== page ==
(Denmark Lesson the Sixth: Thou shalt not believe the tales that there is such a thing as waterproof clothing. Unless thou ventureth forth in a wetsuit, thou shalt get wet. From the crown of thy head to the soles of thy feet. Yet never fear, for if you don’t like the weather, just wait a bit. An hour, a day, ten minutes. The seas shall rise and calm again, the winds shall scuttle the clouds and then bring new ones. And there will be rainbows, and all the shades of blue and grey you can imagine, and a few more besides. Don’t bother with an umbrella, though. Sweden has already declared they’ve more than enough of them, thank you kindly. Even if the Briton’s fancy orange one was rather fetching).
It is, naturally, on the way back to port that the skies clear for long enough to peel out of oilskins and not-so-waterproof-after-all jackets, and expose damp shirts and sodden hair to the summer sun. The utterly smitten young Dane briefly loses his capacity for speech when the slender youngest Valkyrie reveals her “Screw the prince, I’ll take the horse!” t-shirt. Unless “Wstfgl!” is a Danish sound of appreciation for white cotton plastered to an unexpectedly feminine shape.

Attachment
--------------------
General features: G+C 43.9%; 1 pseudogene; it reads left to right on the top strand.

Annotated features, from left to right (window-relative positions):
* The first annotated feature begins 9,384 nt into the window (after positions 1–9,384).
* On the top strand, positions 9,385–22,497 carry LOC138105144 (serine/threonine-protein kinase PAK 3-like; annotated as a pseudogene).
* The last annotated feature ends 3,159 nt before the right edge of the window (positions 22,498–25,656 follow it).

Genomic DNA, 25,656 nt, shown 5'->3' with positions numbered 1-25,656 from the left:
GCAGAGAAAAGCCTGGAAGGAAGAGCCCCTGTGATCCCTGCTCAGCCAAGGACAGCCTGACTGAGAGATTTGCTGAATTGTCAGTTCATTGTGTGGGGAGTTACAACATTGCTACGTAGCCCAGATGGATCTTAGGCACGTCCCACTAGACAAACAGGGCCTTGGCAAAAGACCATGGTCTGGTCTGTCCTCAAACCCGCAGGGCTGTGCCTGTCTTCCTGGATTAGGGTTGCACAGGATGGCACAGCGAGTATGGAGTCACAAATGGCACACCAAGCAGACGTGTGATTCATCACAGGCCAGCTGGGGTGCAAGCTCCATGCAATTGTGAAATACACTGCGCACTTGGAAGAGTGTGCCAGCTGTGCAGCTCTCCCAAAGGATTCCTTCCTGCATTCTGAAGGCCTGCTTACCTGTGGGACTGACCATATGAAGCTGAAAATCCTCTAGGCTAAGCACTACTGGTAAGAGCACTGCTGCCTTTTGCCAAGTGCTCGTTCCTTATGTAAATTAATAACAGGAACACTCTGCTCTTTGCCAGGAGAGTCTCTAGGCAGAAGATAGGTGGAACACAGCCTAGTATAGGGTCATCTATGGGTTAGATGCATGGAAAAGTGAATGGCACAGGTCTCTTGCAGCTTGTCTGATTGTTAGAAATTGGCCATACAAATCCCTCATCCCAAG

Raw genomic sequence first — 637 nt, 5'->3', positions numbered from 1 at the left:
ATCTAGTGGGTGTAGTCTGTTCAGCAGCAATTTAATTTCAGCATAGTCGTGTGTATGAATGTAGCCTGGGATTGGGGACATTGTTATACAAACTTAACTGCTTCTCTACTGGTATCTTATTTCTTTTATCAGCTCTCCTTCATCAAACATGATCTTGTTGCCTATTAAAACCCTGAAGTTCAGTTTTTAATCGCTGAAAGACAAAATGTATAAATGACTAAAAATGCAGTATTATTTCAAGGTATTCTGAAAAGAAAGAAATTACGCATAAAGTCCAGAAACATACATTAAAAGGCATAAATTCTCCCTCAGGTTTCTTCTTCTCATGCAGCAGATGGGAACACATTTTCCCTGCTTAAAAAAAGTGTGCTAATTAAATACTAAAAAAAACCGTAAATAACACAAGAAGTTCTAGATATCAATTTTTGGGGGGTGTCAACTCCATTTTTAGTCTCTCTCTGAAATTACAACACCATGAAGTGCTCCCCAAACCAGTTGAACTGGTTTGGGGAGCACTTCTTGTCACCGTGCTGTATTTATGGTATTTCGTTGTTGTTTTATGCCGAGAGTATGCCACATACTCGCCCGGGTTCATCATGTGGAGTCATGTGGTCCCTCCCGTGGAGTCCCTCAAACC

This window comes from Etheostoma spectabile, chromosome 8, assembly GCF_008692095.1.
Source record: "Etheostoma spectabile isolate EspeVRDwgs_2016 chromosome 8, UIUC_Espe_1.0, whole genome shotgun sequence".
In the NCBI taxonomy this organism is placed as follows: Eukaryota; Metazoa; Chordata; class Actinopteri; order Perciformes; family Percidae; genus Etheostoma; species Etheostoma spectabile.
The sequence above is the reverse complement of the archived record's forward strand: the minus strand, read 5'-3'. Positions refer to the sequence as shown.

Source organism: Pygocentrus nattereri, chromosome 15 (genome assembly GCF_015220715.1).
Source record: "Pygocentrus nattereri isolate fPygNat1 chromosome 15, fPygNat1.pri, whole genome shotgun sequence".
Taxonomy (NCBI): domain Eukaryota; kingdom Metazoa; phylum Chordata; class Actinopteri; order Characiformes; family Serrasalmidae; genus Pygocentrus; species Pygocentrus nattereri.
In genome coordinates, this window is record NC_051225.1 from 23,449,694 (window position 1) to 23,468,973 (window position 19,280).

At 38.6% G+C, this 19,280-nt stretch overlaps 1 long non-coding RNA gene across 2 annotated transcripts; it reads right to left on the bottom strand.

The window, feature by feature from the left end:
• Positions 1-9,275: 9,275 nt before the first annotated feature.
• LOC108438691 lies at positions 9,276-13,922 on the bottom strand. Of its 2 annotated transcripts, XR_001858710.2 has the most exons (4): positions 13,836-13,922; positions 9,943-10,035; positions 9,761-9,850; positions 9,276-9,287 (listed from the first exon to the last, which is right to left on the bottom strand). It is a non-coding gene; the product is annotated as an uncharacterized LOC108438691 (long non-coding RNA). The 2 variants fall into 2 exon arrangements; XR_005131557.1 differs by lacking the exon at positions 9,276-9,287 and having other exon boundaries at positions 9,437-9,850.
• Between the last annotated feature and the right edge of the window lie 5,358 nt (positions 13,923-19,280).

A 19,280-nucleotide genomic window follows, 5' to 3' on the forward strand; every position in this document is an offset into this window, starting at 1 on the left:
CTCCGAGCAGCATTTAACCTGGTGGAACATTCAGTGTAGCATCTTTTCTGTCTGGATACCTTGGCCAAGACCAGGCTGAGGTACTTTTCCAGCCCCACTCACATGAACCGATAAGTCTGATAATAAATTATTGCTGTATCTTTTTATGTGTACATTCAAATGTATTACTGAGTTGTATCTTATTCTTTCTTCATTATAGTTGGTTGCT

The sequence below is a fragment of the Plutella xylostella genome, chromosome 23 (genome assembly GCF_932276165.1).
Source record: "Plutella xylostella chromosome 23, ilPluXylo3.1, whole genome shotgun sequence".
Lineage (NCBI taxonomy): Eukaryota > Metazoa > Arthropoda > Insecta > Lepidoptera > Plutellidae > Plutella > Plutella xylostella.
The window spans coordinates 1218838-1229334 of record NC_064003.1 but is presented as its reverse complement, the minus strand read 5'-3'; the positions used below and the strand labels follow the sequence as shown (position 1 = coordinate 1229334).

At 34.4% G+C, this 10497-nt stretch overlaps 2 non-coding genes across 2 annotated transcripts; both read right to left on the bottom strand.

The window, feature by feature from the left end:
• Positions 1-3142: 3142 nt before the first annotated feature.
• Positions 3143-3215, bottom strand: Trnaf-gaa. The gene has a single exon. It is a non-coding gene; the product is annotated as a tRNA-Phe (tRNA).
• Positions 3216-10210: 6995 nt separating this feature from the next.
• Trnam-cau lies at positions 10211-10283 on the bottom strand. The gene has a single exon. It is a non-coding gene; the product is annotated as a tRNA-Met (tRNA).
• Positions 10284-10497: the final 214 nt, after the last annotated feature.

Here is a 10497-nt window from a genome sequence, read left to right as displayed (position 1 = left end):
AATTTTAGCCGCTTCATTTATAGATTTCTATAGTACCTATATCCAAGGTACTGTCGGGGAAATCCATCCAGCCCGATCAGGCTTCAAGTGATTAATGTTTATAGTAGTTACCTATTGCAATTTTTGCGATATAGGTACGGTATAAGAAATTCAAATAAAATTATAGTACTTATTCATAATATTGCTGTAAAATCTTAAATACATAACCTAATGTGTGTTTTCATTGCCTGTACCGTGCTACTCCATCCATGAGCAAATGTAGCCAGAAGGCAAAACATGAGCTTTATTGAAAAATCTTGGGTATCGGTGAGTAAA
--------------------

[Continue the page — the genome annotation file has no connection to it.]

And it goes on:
If mother had been asked, she would have placed bets that at least one of the lively teenagers shall take a bath before the day is done. Not that a bit of extra saltwater would make a great difference by now. But as the little vessel glides back into harbor on only playfully ruffled seas, and all the passengers reach dry land safely, it is once more proven that she’d make a lousy Völva. Yet the Fates are not so easily cheated. All it takes is a bereft Briton, mourning the ill fortune of his second favorite umbrella, and an inconvenient bit of concrete waylaying said distracted traveler, pitching him inexorably over the edge. And a charitable Valkyrie with a trained warrior’s reflexes and the grace and elegance of a one legged goose.